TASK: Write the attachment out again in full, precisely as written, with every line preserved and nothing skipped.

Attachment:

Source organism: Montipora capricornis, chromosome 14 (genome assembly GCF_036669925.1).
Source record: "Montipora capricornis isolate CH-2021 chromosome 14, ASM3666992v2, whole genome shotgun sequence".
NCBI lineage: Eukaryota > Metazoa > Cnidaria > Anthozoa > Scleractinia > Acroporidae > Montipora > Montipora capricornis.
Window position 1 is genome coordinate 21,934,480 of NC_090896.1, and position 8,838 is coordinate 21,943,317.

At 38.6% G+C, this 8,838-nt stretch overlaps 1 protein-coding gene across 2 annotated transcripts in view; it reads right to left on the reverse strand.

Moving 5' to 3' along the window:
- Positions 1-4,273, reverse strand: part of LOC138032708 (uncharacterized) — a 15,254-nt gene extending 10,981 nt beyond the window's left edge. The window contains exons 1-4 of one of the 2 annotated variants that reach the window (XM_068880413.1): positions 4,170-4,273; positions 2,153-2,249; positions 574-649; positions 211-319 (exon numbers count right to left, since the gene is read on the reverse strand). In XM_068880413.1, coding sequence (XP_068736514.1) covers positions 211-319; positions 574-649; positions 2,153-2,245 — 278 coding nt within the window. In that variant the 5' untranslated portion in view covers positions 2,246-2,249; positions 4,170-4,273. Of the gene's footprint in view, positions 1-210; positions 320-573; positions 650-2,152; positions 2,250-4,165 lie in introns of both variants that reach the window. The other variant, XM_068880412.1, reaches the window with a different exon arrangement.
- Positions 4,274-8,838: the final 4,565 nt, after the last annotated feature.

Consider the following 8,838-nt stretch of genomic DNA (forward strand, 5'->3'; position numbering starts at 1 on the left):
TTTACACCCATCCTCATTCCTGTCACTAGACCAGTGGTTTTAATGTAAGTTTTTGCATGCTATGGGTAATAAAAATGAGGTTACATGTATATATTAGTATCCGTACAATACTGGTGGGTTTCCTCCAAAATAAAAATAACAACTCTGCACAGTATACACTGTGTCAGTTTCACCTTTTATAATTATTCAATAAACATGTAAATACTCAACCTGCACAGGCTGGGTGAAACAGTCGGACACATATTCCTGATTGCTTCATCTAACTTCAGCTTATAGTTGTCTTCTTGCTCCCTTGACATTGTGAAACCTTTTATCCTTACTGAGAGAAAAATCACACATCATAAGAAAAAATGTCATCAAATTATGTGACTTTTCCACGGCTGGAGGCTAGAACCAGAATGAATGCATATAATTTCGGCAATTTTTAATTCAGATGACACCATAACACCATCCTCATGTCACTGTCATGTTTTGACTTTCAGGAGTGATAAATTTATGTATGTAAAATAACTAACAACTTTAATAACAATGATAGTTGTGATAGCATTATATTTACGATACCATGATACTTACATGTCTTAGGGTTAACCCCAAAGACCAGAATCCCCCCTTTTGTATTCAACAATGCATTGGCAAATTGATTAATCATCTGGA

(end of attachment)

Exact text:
Source organism: Montipora capricornis, chromosome 14 (genome assembly GCF_036669925.1).
Source record: "Montipora capricornis isolate CH-2021 chromosome 14, ASM3666992v2, whole genome shotgun sequence".
NCBI lineage: Eukaryota > Metazoa > Cnidaria > Anthozoa > Scleractinia > Acroporidae > Montipora > Montipora capricornis.
Window position 1 is genome coordinate 21,934,480 of NC_090896.1, and position 8,838 is coordinate 21,943,317.

At 38.6% G+C, this 8,838-nt stretch overlaps 1 protein-coding gene across 2 annotated transcripts in view; it reads right to left on the reverse strand.

Moving 5' to 3' along the window:
- Positions 1-4,273, reverse strand: part of LOC138032708 (uncharacterized) — a 15,254-nt gene extending 10,981 nt beyond the window's left edge. The window contains exons 1-4 of one of the 2 annotated variants that reach the window (XM_068880413.1): positions 4,170-4,273; positions 2,153-2,249; positions 574-649; positions 211-319 (exon numbers count right to left, since the gene is read on the reverse strand). In XM_068880413.1, coding sequence (XP_068736514.1) covers positions 211-319; positions 574-649; positions 2,153-2,245 — 278 coding nt within the window. In that variant the 5' untranslated portion in view covers positions 2,246-2,249; positions 4,170-4,273. Of the gene's footprint in view, positions 1-210; positions 320-573; positions 650-2,152; positions 2,250-4,165 lie in introns of both variants that reach the window. The other variant, XM_068880412.1, reaches the window with a different exon arrangement.
- Positions 4,274-8,838: the final 4,565 nt, after the last annotated feature.

Consider the following 8,838-nt stretch of genomic DNA (forward strand, 5'->3'; position numbering starts at 1 on the left):
TTTACACCCATCCTCATTCCTGTCACTAGACCAGTGGTTTTAATGTAAGTTTTTGCATGCTATGGGTAATAAAAATGAGGTTACATGTATATATTAGTATCCGTACAATACTGGTGGGTTTCCTCCAAAATAAAAATAACAACTCTGCACAGTATACACTGTGTCAGTTTCACCTTTTATAATTATTCAATAAACATGTAAATACTCAACCTGCACAGGCTGGGTGAAACAGTCGGACACATATTCCTGATTGCTTCATCTAACTTCAGCTTATAGTTGTCTTCTTGCTCCCTTGACATTGTGAAACCTTTTATCCTTACTGAGAGAAAAATCACACATCATAAGAAAAAATGTCATCAAATTATGTGACTTTTCCACGGCTGGAGGCTAGAACCAGAATGAATGCATATAATTTCGGCAATTTTTAATTCAGATGACACCATAACACCATCCTCATGTCACTGTCATGTTTTGACTTTCAGGAGTGATAAATTTATGTATGTAAAATAACTAACAACTTTAATAACAATGATAGTTGTGATAGCATTATATTTACGATACCATGATACTTACATGTCTTAGGGTTAACCCCAAAGACCAGAATCCCCCCTTTTGTATTCAACAATGCATTGGCAAATTGATTAATCATCTGGA